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Science 328 (5979): 697-698

Copyright © 2010 by the American Association for the Advancement of Science

Immunology

Tumor Immune Evasion

Carlene L. Zindl1, and David D. Chaplin2

Many types of human tumors can suppress the immune system to enhance their survival. Some tumor cells escape immune detection by decreasing the expression of certain antigen-presenting proteins at their surface, rendering them invisible to cytotoxic T lymphocytes (1). But more often, tumors secrete proteins that inhibit effector T cell responses and promote the production of regulatory T cells that suppress immune responses (2). On page 749 of this issue, Shields et al. (3) identify another mechanism by which tumors deceive the immune system. Certain melanomas can reorganize their stromal microenvironment (the supportive connective tissue) into structures similar to lymphoid tissue of the immune system. This ingenious reconstruction recruits and maintains immune regulatory cells that promote tolerance and tumor progression.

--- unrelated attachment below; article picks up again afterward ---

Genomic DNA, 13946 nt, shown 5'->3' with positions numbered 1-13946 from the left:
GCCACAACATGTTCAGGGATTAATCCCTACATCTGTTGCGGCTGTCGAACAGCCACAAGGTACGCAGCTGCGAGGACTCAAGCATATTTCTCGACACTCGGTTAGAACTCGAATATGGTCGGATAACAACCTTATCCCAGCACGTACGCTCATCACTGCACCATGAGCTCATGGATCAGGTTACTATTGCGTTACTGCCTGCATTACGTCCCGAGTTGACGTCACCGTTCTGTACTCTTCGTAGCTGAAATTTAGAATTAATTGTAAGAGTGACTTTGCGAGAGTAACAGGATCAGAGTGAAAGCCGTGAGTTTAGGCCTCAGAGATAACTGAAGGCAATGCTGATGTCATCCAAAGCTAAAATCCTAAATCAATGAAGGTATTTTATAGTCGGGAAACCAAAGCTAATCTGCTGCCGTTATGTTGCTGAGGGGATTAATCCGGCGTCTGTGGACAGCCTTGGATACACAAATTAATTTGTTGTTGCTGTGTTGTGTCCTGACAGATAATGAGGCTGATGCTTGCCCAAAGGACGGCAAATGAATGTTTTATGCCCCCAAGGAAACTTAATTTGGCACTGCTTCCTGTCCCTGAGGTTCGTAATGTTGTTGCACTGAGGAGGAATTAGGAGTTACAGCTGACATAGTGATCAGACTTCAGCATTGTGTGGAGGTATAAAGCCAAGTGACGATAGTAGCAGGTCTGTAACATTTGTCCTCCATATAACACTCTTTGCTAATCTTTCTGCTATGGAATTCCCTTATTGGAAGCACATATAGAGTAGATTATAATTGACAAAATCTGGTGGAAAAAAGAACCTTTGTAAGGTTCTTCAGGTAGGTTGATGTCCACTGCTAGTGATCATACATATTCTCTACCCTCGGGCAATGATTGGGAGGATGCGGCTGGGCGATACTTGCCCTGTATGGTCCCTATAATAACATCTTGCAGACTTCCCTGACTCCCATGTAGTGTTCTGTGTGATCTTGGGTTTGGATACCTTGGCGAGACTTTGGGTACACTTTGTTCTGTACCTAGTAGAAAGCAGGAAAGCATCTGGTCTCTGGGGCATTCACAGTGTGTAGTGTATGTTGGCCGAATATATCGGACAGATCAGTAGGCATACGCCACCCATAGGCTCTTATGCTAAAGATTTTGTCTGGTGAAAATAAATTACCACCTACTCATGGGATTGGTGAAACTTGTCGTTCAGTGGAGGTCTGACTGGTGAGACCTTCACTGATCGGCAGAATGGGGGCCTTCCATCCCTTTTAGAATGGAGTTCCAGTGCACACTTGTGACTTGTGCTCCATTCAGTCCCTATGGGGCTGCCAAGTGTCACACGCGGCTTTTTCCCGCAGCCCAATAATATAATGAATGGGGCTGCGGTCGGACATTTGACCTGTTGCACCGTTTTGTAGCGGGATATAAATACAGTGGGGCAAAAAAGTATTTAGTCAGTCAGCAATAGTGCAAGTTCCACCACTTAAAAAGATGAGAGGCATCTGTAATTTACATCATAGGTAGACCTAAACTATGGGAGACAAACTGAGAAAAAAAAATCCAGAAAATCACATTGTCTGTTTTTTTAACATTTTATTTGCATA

1 Department of Pathology, University of Alabama at Birmingham, Birmingham, AL 35294, USA.
2 Department of Microbiology, University of Alabama at Birmingham, Birmingham, AL 35294, USA.

E-mail: dchaplin{at}uab.edu


THIS ARTICLE HAS BEEN CITED BY OTHER ARTICLES:
Immune evasion of mantle cell lymphoma: expression of B7-H1 leads to inhibited T-cell response to and killing of tumor cells.
L. Wang, J. Qian, Y. Lu, H. Li, H. Bao, D. He, Z. Liu, Y. Zheng, J. He, Y. Li, et al. (2013)
Haematologica 98, 1458-1466
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